“Paterno”, the lengthy Joe Posnanski tome that’s under heavy scrutiny was just squashed by a heavy scrutinizer. Fox Sports’ Jason Whitlock lowers the boom on Posnanski, declaring the book unwittingly serves as a cautionary tale about what happens when “a coach and a writer sacrifice their integrity one compromised decision at a time.” So it’s not as likely to command as much money on eBay as this book, then.
With the exception of Posnanski’s interaction with former Penn State fullback Don Abbey, the book reads like a series of cleverly written blog postings buttressed by brief telephone interviews. Posnanski, the storyteller without ego according to his passionate band of sycophants, is center stage throughout “Paterno,” most often without good reason. He delights in explaining how inconsequential figures in the book acquired nicknames. He showboats, sharing nerdy, pointless and colorful background stories on Herschel Walker and Bear Bryant. Posnanski dances and distracts because he has little that is new or enlightening to share about his subject, Joe Paterno.
Based on the content of the book, Posnanski barely had any more access to Paterno and Penn State football than the typical Penn State beat writer. All the dialogue with Paterno reads as though it transpired during a couple of rushed interviews after Penn State dismissed Paterno and the coach’s family realized it needed a biographer/stenographer to record Paterno’s rationalizations.
A self-righteous man doesn’t sacrifice integrity overnight. It happens methodically. It happens when his ambition concludes the calendar isn’t cooperating. A middle-aged sportswriter might still dream of being as famous as Mitch Albom. An aging coach might want to be as revered and beloved as John Wooden. Paterno, Sandusky and Mike McQueary were on a collision course for three decades. Paterno’s vanity and insecurity — the ingredients necessary to play deaf, dumb and blind to Sandusky’s heinous perversion — were on full display when he went after President Nixon, when Paterno first publicly exposed he cared too deeply what others thought of his team and its accomplishments.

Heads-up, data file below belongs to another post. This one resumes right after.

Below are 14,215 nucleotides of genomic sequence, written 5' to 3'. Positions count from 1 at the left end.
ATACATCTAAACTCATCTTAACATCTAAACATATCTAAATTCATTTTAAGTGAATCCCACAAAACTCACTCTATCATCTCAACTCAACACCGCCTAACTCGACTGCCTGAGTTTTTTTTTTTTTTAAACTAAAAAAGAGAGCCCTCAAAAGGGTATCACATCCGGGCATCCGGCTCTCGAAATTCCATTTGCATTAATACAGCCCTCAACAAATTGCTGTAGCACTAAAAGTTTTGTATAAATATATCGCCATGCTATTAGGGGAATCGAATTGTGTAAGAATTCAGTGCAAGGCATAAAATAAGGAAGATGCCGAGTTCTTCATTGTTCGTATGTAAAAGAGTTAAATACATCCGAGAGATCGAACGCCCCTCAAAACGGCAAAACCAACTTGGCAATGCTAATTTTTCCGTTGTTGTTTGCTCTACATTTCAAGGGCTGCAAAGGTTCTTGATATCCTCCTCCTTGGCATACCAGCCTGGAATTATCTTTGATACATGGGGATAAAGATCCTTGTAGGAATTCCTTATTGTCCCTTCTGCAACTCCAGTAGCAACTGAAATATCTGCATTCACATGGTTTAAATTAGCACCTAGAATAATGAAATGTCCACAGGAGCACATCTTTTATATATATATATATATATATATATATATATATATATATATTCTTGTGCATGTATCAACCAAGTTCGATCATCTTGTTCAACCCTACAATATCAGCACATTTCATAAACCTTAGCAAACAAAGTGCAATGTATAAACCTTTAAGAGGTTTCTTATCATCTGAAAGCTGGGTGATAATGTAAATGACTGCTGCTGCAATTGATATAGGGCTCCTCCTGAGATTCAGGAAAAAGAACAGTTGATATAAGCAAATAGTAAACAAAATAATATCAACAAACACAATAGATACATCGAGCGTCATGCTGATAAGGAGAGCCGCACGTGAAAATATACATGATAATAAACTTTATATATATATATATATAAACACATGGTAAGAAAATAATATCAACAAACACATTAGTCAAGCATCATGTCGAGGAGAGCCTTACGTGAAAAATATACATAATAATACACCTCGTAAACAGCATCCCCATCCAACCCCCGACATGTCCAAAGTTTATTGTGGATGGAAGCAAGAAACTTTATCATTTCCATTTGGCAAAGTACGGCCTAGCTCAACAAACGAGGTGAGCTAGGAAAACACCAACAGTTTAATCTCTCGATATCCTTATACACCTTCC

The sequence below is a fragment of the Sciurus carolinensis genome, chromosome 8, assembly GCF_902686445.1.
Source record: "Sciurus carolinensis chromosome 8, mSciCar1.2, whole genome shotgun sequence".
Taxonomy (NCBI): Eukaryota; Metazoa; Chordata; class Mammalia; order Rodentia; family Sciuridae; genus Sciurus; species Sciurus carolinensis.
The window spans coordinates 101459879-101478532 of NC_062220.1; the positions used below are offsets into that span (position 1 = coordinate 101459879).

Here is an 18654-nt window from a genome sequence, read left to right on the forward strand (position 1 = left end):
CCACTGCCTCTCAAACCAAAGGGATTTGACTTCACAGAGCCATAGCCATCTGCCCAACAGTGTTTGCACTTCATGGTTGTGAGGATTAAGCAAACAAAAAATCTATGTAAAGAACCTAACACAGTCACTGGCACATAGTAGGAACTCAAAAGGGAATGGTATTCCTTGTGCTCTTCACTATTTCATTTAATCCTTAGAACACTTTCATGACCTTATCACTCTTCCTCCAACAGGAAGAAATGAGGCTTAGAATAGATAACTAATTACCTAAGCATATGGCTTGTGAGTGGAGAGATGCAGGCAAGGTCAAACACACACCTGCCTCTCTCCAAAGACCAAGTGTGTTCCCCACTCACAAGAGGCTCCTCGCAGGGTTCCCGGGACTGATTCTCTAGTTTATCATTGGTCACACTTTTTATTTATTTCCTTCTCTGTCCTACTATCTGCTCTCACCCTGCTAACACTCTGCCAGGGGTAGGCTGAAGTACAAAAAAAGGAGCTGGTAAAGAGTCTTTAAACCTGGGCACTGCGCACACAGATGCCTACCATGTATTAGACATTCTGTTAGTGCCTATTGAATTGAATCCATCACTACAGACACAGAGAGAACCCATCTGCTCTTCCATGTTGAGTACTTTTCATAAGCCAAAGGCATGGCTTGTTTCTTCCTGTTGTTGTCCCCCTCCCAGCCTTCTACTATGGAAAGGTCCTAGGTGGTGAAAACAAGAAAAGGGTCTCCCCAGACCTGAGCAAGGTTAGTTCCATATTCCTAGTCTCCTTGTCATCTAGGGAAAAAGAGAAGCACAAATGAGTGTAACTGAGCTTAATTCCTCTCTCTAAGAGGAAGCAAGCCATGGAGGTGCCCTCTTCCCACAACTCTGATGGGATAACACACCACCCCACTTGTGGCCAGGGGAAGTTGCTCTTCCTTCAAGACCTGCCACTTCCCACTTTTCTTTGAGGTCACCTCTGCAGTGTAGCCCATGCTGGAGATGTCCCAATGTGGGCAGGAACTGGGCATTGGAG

“President Nixon knows more about college football than he does Watergate,” Paterno famously quipped.
President Nixon might retort that Joe Paterno knows more about Barry Switzer and Jackie Sherrill —coaches Paterno smugly accused of breaking NCAA rules —than Jerry Sandusky, a 30-year assistant.
Wild, unabashed salary dumps usually get lousy press (hello, Jeffrey Loria!), but Boston’s successful attempt at saddling the Dodgers’ with Carl Craword and Josh Beckett’s salaries (and the latter’s personality) with Adrian Gonzalez’ less insane mega-pact as the carrot is being hailed far and wide as a defining move for Boston GM Ben Cherrington. It’s also evidence the Dodgers have completed a dramatic 360 degree turn from the days of Frank McCourt (and wouldn’t they just love to pick up Jason Bay? HINT HINT), but let’s keep the spotlight on the frontrunner for 2013 Executive Of The Year. Of Cherrington, SBN’s Steve Goldman warns, “it is far easier to tear down a team than to build one, and now the onus is on Cherington to take his new, relatively blank slate and construct another contender. ”
Even with Rubby De La Rosa and Allen Webster coming over from Los Angeles, the team is not deep in potential top starters. This lack of pitching depth is what doomed the Red Sox to their historic fall-off last fall and, having gone uncorrected this winter, doomed them again this year. Whatever the turmoil in Boston’s front office this winter, and there was a lot, if they could have bolstered their pitching depth, they would have; it’s not so easy. No team would have pinned its hope on Daniel Bard moving to the rotation if not desperate to begin with.